The Rare Book & Manuscript Library is delighted to announce the acquisition of the collection of the late artist John Fantucchio (1938-2016), consisting of fanzines, art, con programs, and more. We extend our profound thanks to Mary Fantucchio for her generous gift.
The history of comics fandom is fascinating, and dotted liberally with teenagers who went on to become professional artists or writers, editors or publishers. Many, in their early years, produced “fanzines”: self-published subscription-financed magazines by and for comics fans. Some fanzine editors got professional comics artists to create cover or interior art; others drew upon the larger fan community.
Among the latter, few were as talented–or had as interesting a story–as John Fantucchio. A graduate of the Art Institute of Boston, with an M.F.A. from Syracuse University, Fantucchio moved to the D.C. area and worked for a quarter century as an illustrator and art director for the C.I.A. He had his own commercial art business and ran his own art school. And he made a lot of fanzine art, distinctive in both style and signature.
As with most true comics fans, he was a prodigious collector, not only of the fanzines in which he appeared, but also entire runs of titles going back to the early 1960s. His collection reflected the breadth of interests many fans had: from fanzines on comics in general, to fanzines for a particular character (Spidey Fan and Batmania), or a particular author (Erbania and ERB-dom for Edgar Rice Burroughs), or for pop culture writ large (Cooper’s Hero-Hobby). Fanzines ran ads for those seeking or selling rare comic books or comic art–or simply for other fanzines. Newsletters and sell lists from entrepreneurs such as Russ Cochran and Bud Plant would develop into the “direct market” of comic book shops.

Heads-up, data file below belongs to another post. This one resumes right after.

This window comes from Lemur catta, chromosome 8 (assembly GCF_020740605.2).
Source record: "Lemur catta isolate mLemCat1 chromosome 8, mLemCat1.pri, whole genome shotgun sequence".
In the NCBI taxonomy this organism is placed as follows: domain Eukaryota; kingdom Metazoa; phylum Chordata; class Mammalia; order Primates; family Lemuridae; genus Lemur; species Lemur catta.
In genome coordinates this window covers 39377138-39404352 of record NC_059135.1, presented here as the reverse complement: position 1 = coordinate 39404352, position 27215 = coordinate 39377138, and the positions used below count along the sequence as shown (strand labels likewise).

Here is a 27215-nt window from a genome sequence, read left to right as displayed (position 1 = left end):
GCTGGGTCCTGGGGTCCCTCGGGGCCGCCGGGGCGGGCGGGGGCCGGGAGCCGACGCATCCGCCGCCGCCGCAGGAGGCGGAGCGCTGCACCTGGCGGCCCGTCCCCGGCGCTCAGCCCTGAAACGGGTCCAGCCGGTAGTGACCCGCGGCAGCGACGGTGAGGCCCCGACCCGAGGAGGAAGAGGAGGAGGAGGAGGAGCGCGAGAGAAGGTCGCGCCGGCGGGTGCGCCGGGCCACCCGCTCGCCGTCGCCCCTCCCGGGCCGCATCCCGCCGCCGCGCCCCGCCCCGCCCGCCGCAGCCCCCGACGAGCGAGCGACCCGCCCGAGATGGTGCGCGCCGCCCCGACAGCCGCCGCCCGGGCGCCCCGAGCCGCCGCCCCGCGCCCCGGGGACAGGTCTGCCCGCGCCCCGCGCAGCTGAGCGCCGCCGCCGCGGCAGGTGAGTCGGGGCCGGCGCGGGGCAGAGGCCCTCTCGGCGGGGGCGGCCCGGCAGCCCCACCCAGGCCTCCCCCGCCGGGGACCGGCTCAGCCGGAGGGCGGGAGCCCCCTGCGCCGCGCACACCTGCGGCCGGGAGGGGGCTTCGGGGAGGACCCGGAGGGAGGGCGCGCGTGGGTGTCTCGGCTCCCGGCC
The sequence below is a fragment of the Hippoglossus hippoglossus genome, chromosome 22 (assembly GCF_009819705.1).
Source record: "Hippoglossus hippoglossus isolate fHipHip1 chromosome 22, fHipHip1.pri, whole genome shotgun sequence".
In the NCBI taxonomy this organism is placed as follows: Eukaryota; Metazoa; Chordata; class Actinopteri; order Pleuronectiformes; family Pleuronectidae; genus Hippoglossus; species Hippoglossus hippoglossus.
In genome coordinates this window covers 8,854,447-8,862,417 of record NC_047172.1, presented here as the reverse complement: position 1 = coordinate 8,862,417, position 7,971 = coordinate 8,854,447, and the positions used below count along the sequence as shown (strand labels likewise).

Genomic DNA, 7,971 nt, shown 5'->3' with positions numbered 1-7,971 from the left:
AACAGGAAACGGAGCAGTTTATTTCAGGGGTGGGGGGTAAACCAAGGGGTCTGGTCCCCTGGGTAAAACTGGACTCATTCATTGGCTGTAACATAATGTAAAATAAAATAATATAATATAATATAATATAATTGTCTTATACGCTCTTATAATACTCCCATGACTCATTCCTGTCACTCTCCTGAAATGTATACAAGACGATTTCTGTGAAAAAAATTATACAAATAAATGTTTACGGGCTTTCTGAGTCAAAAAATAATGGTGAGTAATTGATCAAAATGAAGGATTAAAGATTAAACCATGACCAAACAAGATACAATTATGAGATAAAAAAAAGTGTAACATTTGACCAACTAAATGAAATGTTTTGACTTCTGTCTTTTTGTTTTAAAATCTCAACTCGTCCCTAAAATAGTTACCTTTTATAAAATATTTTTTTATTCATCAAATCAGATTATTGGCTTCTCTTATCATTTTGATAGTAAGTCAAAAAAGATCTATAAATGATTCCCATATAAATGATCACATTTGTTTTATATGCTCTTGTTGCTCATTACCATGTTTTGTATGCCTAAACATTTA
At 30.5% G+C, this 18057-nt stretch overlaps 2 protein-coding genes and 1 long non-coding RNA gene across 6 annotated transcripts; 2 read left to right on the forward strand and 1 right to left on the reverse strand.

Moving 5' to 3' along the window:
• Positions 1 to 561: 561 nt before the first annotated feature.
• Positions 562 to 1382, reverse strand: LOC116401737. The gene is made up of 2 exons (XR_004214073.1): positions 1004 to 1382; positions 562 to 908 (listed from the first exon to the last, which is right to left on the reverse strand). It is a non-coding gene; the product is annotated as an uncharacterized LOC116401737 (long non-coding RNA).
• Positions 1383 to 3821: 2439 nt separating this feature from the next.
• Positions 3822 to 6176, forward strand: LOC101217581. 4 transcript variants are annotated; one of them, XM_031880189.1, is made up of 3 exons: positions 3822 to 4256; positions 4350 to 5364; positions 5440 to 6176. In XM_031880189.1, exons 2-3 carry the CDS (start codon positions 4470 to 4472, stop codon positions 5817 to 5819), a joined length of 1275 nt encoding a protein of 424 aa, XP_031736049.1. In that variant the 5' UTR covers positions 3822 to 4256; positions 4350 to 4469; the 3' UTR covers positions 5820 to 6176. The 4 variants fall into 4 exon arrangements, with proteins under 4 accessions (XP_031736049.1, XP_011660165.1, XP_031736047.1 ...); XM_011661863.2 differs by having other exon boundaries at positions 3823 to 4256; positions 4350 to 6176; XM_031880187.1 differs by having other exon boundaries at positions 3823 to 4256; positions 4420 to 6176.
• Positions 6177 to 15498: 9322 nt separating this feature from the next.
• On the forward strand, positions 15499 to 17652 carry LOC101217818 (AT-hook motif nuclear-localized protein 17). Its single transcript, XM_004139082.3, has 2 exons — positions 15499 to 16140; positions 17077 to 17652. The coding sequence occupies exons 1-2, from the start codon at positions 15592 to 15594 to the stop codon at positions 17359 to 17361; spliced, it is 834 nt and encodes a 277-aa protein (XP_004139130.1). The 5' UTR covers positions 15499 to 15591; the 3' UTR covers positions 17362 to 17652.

Fanzine publishers’ proficiencies varied as well. The zines could be typewritten or composed via Letraset; mimeographed or rexographed or offset printed; some had the glossy, full-color covers of newsstand publications. Fanzine editors/publishers such as Paul Levitz, Gary Groth, Roy Thomas, and others, would go on to distinguished professional careers as editors and publishers. Well known artists such as Joe Sinnott or Vaughn Bodē or Jim Steranko–even Jack Kirby!–would contribute cover art, and soon-to-be professional artists such as Joe Staton, Berni Wrightson, Mike Kaluta, Dave Cockrum, and more contributed interior illustrations.
John Fantucchio, almost uniquely among all these, became a celebrity without ever becoming a true professional. He would table at comics conventions and often be an honored guest.
The phenomenon of the fanzine is believed to have arisen out of science fiction fandom in the 1930s. Comics fans, like their science fiction precursors, could often feel marginalized in popular culture, and fandom communities provided a safe haven. Comics conventions of the early 1970s, which boasted a few thousand attendees at best, became the model for the massive phenomena of today’s comic cons, such as those in San Diego or New York, which host well over 100,000 fans each year. Fans and professionals still mingle freely, as they did in this renowned photo from a 1969 convention at New York’s Statler-Hilton. But in the decades before the mainstreaming of pop culture–and definitely before the rise of the internet and the proliferation of blogs–fanzines provided an outlet, a network, a reference resource, and a home. Researchers of the history of popular culture, publishing, social history, and more will find riches in this collection.